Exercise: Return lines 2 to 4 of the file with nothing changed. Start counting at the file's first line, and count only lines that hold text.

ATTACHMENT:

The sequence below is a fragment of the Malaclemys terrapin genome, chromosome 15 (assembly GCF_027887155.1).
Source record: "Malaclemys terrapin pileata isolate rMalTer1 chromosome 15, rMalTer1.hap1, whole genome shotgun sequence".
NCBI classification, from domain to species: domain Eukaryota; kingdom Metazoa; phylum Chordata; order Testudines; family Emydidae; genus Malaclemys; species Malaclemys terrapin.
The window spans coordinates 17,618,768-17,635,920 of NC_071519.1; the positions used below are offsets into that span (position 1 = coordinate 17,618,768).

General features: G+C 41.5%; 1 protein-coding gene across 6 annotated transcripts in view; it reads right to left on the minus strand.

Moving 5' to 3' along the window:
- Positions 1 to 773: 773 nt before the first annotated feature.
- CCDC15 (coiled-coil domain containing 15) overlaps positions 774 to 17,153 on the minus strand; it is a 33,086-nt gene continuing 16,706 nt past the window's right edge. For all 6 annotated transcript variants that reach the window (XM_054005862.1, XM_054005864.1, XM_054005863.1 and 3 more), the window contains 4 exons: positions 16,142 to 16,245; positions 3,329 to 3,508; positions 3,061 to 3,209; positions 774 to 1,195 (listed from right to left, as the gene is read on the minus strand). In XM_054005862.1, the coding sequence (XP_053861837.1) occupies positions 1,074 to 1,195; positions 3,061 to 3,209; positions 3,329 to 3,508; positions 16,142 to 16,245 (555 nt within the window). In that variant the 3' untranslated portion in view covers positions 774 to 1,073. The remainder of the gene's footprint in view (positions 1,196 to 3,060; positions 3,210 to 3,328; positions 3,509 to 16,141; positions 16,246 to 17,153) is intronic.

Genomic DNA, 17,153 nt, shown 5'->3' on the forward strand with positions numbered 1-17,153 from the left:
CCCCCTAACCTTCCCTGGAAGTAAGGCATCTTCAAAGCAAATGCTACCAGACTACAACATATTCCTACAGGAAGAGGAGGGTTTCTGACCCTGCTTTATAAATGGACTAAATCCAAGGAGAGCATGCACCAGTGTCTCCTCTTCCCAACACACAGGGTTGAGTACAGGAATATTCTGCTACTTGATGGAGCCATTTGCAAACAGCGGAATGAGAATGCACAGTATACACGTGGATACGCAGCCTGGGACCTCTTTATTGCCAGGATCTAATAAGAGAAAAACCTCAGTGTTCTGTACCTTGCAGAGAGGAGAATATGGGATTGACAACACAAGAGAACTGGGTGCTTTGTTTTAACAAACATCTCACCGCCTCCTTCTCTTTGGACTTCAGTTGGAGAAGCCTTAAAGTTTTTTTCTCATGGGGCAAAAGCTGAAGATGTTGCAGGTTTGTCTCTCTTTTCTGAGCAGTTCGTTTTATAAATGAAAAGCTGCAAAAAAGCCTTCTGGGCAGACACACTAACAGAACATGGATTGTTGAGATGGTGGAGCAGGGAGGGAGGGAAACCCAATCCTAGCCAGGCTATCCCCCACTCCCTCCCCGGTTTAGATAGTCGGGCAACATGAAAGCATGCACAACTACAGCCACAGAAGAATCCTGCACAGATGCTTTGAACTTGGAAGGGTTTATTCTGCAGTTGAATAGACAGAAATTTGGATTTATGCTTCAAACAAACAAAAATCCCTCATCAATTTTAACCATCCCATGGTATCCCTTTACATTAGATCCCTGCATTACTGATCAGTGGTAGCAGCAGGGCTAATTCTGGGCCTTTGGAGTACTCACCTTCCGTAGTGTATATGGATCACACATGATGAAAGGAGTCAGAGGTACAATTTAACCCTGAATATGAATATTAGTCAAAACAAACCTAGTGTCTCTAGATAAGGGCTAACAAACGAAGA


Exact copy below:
Source record: "Malaclemys terrapin pileata isolate rMalTer1 chromosome 15, rMalTer1.hap1, whole genome shotgun sequence".
NCBI classification, from domain to species: domain Eukaryota; kingdom Metazoa; phylum Chordata; order Testudines; family Emydidae; genus Malaclemys; species Malaclemys terrapin.
The window spans coordinates 17,618,768-17,635,920 of NC_071519.1; the positions used below are offsets into that span (position 1 = coordinate 17,618,768).